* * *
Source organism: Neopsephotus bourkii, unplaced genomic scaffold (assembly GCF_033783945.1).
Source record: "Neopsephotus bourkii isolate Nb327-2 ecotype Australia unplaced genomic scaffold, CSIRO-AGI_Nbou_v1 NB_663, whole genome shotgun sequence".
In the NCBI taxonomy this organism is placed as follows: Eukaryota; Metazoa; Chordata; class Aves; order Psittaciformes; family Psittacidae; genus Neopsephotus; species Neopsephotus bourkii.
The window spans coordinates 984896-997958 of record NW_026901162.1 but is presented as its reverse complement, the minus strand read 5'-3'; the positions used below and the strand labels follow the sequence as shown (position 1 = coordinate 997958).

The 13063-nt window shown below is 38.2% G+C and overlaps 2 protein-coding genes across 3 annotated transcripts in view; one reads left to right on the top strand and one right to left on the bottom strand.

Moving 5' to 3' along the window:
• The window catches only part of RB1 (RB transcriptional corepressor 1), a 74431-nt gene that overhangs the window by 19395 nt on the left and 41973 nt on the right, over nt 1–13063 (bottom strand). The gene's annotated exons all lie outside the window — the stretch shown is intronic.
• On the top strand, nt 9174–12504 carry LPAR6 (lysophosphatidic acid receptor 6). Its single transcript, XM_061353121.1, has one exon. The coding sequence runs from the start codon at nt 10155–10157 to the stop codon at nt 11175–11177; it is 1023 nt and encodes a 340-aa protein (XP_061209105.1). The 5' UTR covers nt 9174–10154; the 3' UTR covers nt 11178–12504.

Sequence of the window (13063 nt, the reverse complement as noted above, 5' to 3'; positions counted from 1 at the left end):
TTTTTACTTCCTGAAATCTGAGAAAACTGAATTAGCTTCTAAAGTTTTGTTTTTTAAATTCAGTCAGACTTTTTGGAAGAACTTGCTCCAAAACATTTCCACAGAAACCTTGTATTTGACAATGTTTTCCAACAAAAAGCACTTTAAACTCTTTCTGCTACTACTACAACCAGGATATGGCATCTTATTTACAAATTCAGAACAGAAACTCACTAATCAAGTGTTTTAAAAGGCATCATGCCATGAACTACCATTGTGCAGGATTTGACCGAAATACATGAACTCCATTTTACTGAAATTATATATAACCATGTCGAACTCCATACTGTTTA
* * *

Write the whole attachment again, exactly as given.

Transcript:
Source organism: Neopsephotus bourkii, unplaced genomic scaffold (assembly GCF_033783945.1).
Source record: "Neopsephotus bourkii isolate Nb327-2 ecotype Australia unplaced genomic scaffold, CSIRO-AGI_Nbou_v1 NB_663, whole genome shotgun sequence".
In the NCBI taxonomy this organism is placed as follows: Eukaryota; Metazoa; Chordata; class Aves; order Psittaciformes; family Psittacidae; genus Neopsephotus; species Neopsephotus bourkii.
The window spans coordinates 984896-997958 of record NW_026901162.1 but is presented as its reverse complement, the minus strand read 5'-3'; the positions used below and the strand labels follow the sequence as shown (position 1 = coordinate 997958).

The 13063-nt window shown below is 38.2% G+C and overlaps 2 protein-coding genes across 3 annotated transcripts in view; one reads left to right on the top strand and one right to left on the bottom strand.

Moving 5' to 3' along the window:
• The window catches only part of RB1 (RB transcriptional corepressor 1), a 74431-nt gene that overhangs the window by 19395 nt on the left and 41973 nt on the right, over nt 1–13063 (bottom strand). The gene's annotated exons all lie outside the window — the stretch shown is intronic.
• On the top strand, nt 9174–12504 carry LPAR6 (lysophosphatidic acid receptor 6). Its single transcript, XM_061353121.1, has one exon. The coding sequence runs from the start codon at nt 10155–10157 to the stop codon at nt 11175–11177; it is 1023 nt and encodes a 340-aa protein (XP_061209105.1). The 5' UTR covers nt 9174–10154; the 3' UTR covers nt 11178–12504.

Sequence of the window (13063 nt, the reverse complement as noted above, 5' to 3'; positions counted from 1 at the left end):
TTTTTACTTCCTGAAATCTGAGAAAACTGAATTAGCTTCTAAAGTTTTGTTTTTTAAATTCAGTCAGACTTTTTGGAAGAACTTGCTCCAAAACATTTCCACAGAAACCTTGTATTTGACAATGTTTTCCAACAAAAAGCACTTTAAACTCTTTCTGCTACTACTACAACCAGGATATGGCATCTTATTTACAAATTCAGAACAGAAACTCACTAATCAAGTGTTTTAAAAGGCATCATGCCATGAACTACCATTGTGCAGGATTTGACCGAAATACATGAACTCCATTTTACTGAAATTATATATAACCATGTCGAACTCCATACTGTTTA